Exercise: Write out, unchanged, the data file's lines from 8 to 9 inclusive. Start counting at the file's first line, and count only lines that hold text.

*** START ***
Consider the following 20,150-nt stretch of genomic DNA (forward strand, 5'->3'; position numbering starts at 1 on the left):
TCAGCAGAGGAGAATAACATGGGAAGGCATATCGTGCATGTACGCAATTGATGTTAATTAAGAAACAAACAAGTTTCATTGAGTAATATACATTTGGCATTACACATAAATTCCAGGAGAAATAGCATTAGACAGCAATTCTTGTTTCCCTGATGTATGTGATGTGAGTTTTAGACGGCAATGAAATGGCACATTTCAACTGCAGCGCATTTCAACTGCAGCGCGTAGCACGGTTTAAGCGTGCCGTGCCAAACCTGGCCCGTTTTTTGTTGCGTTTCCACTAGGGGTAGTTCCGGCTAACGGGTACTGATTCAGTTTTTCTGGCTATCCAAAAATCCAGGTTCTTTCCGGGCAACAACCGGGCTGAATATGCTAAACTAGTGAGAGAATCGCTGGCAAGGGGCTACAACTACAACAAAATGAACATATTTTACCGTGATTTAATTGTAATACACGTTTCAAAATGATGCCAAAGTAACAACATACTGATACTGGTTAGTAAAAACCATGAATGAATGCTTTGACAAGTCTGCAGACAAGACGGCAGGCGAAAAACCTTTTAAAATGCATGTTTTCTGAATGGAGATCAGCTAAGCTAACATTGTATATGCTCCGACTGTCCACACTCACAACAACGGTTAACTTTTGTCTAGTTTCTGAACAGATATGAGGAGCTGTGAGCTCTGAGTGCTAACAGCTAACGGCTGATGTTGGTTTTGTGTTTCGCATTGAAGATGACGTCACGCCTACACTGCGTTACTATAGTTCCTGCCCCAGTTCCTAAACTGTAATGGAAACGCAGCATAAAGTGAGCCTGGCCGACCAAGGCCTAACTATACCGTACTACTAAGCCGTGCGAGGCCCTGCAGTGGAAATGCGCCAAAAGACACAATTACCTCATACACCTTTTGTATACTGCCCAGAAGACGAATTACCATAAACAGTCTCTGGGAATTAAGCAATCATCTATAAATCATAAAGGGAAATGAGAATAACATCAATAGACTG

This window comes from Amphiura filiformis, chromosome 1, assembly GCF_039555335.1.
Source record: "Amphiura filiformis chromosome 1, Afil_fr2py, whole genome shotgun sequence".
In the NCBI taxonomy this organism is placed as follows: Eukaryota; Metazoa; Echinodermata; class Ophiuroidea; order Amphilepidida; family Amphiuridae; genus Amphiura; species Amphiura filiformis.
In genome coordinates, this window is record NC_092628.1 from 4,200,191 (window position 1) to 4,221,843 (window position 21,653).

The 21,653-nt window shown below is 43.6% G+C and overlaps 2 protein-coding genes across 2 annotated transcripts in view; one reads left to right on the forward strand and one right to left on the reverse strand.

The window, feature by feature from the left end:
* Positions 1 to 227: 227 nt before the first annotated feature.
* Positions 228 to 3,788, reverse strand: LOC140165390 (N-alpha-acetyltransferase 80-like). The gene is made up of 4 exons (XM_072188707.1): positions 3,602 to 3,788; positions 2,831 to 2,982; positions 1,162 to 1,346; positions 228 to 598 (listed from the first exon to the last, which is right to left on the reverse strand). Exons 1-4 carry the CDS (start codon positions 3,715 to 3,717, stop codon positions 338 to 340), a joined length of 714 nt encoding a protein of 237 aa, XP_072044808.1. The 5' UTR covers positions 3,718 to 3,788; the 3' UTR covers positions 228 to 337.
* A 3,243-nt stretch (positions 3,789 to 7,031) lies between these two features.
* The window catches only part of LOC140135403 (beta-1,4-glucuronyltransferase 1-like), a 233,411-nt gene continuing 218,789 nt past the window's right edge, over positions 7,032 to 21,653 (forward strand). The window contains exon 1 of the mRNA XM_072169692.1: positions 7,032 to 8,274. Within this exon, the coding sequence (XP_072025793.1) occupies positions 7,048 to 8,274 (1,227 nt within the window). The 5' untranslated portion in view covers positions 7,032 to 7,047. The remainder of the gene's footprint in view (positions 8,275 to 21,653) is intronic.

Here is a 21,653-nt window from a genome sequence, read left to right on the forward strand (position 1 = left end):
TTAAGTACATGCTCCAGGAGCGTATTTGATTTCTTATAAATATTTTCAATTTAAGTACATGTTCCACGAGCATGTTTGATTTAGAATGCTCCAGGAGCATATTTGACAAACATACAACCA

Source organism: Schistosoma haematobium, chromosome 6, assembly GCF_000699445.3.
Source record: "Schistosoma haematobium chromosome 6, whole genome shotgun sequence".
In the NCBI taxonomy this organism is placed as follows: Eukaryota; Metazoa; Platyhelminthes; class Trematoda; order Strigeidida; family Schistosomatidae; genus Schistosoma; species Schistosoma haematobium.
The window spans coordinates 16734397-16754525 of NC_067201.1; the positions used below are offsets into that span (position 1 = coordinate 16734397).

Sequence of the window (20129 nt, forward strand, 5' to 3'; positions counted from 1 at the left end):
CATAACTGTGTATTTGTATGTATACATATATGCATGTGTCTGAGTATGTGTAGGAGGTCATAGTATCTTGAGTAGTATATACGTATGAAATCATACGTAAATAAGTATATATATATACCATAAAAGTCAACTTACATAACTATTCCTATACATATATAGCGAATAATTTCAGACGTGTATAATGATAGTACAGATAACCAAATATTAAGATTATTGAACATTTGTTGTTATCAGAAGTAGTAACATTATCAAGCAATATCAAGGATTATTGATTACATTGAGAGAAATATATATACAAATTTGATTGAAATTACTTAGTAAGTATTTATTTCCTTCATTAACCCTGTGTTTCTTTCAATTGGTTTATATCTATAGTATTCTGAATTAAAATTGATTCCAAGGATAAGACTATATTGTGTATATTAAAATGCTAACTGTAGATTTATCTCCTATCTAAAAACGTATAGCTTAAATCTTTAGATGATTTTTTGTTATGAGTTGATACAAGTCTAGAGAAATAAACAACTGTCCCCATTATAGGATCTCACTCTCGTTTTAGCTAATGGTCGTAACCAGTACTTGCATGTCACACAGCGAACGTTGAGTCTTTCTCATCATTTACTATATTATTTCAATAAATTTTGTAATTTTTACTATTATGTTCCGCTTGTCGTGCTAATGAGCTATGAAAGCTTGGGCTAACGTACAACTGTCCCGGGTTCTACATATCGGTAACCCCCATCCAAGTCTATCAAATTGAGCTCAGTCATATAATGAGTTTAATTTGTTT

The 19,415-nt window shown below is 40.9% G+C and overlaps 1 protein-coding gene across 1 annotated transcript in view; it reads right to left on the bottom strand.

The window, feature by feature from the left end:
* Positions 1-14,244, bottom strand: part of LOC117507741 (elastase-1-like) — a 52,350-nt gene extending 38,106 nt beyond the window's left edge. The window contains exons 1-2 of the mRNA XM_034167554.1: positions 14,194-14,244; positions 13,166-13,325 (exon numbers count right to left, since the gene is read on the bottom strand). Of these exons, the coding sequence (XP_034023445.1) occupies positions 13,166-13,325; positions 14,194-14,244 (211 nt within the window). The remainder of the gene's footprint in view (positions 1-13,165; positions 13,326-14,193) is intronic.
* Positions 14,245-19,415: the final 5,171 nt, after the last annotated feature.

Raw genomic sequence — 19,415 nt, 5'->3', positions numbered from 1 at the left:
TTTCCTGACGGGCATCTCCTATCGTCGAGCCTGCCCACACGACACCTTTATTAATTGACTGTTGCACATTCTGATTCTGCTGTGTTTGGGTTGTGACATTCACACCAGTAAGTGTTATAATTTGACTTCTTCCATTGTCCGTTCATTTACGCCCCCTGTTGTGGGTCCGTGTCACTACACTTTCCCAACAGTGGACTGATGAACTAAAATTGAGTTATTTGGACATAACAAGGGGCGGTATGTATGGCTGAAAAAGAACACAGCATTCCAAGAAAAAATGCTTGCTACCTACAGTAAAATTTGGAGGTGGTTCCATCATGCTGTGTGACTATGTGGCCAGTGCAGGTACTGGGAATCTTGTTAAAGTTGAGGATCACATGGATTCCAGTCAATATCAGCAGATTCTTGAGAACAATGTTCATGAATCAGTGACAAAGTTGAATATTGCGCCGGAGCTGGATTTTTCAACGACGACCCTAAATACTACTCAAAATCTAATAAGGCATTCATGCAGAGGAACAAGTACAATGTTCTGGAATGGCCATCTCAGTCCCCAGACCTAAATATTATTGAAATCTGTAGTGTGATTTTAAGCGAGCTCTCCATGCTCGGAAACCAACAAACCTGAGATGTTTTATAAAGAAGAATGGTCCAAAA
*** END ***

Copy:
The window, feature by feature from the left end:
* Positions 1 to 227: 227 nt before the first annotated feature.